(Bloomberg) -- French President Emmanuel Macron said that the United Arab Emirates’ ruler confided to him that OPEC’s two leading oil exporters are already pumping almost as much oil as they can.
The UAE is “at maximum” output and neighboring Saudi Arabia can promptly add only about 150,000 barrels a day, Macron said, relaying a conversation with Sheikh Mohammed bin Zayed to President Joe Biden. The remarks were caught by Reuters TV at the Group of Seven meeting in Bavaria, Germany.
UAE Energy Minister Suhail Al Mazrouei promptly sought to clarify the comments, saying that Abu Dhabi is producing close to the ceiling permitted by its agreement with OPEC+. That deal expires in the next few months.
The figures cited by Macron -- which contradict official data from the two Persian Gulf energy giants -- would suggest that the buffer of spare production capacity in global oil markets is nearly exhausted, complicating efforts to squeeze out Russian supply in protest over the Ukraine invasion.
Macron said that MBZ, as the UAE leader is known, “told me two things.”
“One, I am at maximum” oil output levels, amounting to the UAE’s “complete commitment” in this area, Macron said.
“Second, he told me the Saudis can increase a little bit,” about 150,000 barrels a day or “a little more,” he added. “They don’t have huge capacities” that can be activated in less than six months, he said.
Al Mazrouei said on Twitter that the UAE is “producing near to our maximum production capacity based on its current OPEC+ baseline” of 3.168 million barrels a day. The baseline -- stipulated in a deal between the OPEC cartel and its allies -- remains in effect until the end of the year, he said.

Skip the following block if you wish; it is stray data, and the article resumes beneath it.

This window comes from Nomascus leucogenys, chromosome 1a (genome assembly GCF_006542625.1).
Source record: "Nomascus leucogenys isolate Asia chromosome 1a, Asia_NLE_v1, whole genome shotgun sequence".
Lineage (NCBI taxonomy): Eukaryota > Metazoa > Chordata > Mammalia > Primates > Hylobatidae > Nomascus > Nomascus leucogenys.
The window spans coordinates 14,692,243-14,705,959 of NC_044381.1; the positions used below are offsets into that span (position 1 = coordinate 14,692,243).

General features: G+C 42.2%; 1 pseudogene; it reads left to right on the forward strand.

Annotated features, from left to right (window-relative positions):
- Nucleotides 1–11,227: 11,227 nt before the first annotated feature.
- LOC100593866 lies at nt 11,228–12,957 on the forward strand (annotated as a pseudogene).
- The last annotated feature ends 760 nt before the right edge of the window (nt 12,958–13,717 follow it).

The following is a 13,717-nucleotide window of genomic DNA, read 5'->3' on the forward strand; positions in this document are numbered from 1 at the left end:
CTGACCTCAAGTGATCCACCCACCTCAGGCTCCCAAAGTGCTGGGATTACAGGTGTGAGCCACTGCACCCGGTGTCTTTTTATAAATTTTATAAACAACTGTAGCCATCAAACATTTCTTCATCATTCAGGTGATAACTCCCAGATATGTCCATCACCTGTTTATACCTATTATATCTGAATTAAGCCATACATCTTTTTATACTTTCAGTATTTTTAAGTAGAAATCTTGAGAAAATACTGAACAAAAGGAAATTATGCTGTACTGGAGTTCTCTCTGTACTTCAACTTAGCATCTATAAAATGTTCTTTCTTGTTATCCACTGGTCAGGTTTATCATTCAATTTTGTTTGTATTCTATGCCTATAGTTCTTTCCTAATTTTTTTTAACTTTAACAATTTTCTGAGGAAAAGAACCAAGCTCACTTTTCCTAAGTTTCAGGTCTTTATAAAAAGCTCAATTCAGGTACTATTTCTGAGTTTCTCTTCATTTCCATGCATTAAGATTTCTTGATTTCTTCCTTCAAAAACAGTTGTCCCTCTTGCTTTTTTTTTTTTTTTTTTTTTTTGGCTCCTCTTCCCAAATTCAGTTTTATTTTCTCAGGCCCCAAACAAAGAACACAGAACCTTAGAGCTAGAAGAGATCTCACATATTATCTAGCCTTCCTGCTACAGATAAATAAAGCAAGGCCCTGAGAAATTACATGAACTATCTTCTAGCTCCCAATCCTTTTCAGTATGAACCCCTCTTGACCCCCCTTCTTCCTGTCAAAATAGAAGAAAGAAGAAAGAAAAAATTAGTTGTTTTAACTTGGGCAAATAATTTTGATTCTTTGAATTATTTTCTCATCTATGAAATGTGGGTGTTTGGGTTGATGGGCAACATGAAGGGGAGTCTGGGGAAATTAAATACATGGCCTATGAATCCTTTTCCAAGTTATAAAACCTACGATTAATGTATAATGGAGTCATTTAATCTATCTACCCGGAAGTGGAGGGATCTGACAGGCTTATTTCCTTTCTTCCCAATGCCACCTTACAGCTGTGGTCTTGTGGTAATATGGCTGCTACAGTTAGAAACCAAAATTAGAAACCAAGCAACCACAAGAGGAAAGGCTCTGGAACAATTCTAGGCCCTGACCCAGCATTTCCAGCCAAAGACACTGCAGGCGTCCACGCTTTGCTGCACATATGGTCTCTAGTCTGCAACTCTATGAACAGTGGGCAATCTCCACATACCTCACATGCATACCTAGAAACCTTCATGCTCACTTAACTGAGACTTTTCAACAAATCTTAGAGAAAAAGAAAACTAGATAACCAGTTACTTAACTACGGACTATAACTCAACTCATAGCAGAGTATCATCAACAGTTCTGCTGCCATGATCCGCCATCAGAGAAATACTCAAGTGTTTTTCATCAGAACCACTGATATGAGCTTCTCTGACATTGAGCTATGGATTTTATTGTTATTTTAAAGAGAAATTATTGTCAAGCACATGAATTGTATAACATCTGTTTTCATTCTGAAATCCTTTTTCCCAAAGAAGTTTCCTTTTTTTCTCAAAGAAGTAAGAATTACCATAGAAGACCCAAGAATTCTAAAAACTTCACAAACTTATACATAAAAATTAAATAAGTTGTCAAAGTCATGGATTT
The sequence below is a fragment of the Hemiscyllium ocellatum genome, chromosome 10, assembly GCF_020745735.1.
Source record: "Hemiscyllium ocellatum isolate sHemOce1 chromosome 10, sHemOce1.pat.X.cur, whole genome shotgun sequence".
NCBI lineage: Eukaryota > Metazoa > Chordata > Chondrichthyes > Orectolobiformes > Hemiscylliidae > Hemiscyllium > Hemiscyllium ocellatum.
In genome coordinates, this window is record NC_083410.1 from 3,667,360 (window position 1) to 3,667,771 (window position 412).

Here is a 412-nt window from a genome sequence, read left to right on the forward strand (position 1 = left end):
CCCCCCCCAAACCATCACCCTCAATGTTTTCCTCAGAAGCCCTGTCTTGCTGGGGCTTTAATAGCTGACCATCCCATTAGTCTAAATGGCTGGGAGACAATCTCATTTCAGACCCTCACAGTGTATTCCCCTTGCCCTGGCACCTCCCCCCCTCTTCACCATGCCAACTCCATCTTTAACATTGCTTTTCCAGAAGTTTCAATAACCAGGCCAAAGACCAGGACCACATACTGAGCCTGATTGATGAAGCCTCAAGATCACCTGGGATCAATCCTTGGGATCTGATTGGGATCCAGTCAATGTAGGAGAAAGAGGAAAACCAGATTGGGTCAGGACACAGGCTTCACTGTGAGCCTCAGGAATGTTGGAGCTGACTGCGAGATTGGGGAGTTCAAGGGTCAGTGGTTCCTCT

Biden is due to visit the Middle East next month as the president seeks to tame surging fuel prices.
Oil prices have soared more than 60% this year as crude production and refining facilities around the world fail to keep pace with the post-pandemic recovery in fuel demand, while the backlash against Russia over its invasion of Ukraine poses the biggest supply disruption in decades.
Data from the International Energy Agency in Paris suggest the two nations have much more generous levels of spare production capacity, totaling roughly 2.8 million barrels a day. Questions over their maximum capabilities nonetheless persist among traders, especially as Saudi Arabia has only sustained as much as 11 million barrels a day for a prolonged period, considerably below its advertised limit of about 12 million a day.
Oil prices briefly extended gains after Macron’s remarks were first reported, trading 1.8% higher at $109.54 a barrel in New York.
(Updates with comments from UAE Energy Minister in third, eighth paragraphs.)
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